you're traveling by train in second class/no airconditioning,
request a berth in the "ladies' compartment." This is an
area of the train compartment restricted to females, and
men respect the privacy of women traveling alone in that
section. If there are no berths available in the ladies'
compartment, it's not the end of the world. But remember
that it's very uncommon for a woman to travel alone in India
and you might experience hassles. My advice is -- just be
firm, and avoid having conversations with men who are traveling
alone - this is generally a sure invitation to sexual harassement.
Families, on the other
hand, are a great source of conversation - not to mention
the invitations to join them when they open up their home-cooked
meals. Don't think that you're being polite by refusing
their invitation to eat with them - you're not, they really
want to feed you.
Ed. note: I suggest
you really trust your gut feeling about any strangers offering
food. If you're comfortable go ahead and enjoy the goodies.
However, it's worth mentioning that solo women travellers
have been drugged by accepting food and drink from strangers
who befriend them on trains. They wake up to find their
money and belongings gone.
conditioning and locked doors, please...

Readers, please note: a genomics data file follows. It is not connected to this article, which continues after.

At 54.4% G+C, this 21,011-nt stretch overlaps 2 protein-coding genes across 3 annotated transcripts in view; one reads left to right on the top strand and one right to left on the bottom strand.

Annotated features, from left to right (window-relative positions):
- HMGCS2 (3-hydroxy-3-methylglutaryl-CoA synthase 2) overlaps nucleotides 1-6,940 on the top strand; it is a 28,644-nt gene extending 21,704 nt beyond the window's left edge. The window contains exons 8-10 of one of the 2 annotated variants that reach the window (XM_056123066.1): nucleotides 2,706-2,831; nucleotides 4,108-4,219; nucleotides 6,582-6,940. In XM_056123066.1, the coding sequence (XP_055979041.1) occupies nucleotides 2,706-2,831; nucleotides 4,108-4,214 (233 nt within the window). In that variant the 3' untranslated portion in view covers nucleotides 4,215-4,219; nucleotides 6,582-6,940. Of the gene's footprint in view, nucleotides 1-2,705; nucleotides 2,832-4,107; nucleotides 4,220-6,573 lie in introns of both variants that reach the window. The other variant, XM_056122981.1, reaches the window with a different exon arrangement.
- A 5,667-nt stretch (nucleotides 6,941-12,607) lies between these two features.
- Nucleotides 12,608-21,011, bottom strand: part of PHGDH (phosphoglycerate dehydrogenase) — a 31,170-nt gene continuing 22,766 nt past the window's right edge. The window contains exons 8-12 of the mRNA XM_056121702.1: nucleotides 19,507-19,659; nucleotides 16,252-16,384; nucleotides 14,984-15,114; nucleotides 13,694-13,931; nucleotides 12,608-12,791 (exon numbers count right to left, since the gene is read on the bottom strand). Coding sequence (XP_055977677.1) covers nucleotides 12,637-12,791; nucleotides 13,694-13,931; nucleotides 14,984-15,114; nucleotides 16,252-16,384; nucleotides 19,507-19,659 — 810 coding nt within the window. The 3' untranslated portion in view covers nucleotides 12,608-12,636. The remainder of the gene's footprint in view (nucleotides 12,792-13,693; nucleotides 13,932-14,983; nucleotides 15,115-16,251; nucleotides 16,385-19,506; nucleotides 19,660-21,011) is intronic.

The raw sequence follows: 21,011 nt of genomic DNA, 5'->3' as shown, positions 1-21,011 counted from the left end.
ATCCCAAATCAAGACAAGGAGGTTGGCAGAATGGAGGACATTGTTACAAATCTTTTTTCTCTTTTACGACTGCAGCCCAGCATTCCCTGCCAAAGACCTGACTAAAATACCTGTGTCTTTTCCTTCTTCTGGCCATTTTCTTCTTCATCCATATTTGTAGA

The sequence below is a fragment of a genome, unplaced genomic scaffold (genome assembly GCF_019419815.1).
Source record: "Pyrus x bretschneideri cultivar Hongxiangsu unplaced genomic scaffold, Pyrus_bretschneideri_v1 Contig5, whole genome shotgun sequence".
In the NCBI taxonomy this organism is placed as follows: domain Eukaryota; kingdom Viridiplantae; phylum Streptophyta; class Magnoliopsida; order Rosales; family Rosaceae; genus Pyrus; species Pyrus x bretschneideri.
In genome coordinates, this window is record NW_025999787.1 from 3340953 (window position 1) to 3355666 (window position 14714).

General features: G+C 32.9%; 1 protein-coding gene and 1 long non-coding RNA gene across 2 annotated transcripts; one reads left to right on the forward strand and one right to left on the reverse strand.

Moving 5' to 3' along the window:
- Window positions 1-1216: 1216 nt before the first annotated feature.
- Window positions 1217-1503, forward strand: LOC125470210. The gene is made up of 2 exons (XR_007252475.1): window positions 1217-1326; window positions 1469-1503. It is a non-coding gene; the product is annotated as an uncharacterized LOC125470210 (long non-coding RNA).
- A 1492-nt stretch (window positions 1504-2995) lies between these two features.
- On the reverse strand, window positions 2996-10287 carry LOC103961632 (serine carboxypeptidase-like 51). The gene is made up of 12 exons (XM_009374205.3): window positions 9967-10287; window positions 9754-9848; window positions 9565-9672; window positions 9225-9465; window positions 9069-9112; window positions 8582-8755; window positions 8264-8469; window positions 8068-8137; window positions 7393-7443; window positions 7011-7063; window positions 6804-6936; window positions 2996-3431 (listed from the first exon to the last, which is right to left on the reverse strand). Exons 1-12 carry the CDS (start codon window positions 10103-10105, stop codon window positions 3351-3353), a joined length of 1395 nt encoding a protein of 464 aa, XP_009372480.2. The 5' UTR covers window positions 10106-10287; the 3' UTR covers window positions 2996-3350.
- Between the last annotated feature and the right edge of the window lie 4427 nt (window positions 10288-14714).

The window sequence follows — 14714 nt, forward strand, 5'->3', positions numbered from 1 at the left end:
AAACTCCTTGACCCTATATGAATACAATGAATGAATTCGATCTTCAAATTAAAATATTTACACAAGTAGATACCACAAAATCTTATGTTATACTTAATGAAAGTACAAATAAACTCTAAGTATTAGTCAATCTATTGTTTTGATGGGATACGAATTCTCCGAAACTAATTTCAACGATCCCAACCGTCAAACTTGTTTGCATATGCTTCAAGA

You'll have a much more
comfortable journey if you travel by second class a/c (air-conditioned).
It's about double the price of traveling non-a/c, but still
very cheap by Western standards. And the compartments are
much, much cleaner. Also, if you're traveling a/c you can
often get a private compartment (coupe), which can be a
blessing. Just remember to lock the door when you're inside;
otherwise, people will sneak in from the cheaper compartments
and the conductor is absolutely useless at getting someone
out of your compartment (conductors are usually easy to
bribe). Generally, if you find yourself with unwelcome visitors
travelling alone, please...
If you find yourself
alone in a compartment full of men, it is perfectly acceptable
to switch with a man who is alone in a compartment with
women. Just ask nicely, using the terms "lady traveling
alone", and "gentleman"; he'll usually agree.
bargain with a poor man...
Remember that coolies
(unskilled laborers) and rickshaw drivers barely make a
subsistence living. Yes, bargaining is a way of life in
India. So, bargain with a richer merchant instead of a poor
man who carries heavy bags all day, or with a skinny driver
with a life expectancy of 40. Who cares if he's charging
you a little more than he would charge an Indian? It's only
an extra 50 cents for you, and for him it's a meal to feed
you're invited home...
I met some wonderful,
warm women in India who freely invited me into their homes.
Do accept such invitations - it's a lovely experience to
be a guest in someone's home, and you can learn a lot about
India that way. If you'd like to bring a gift, fruit, candy
or a little present for the children in the family are highly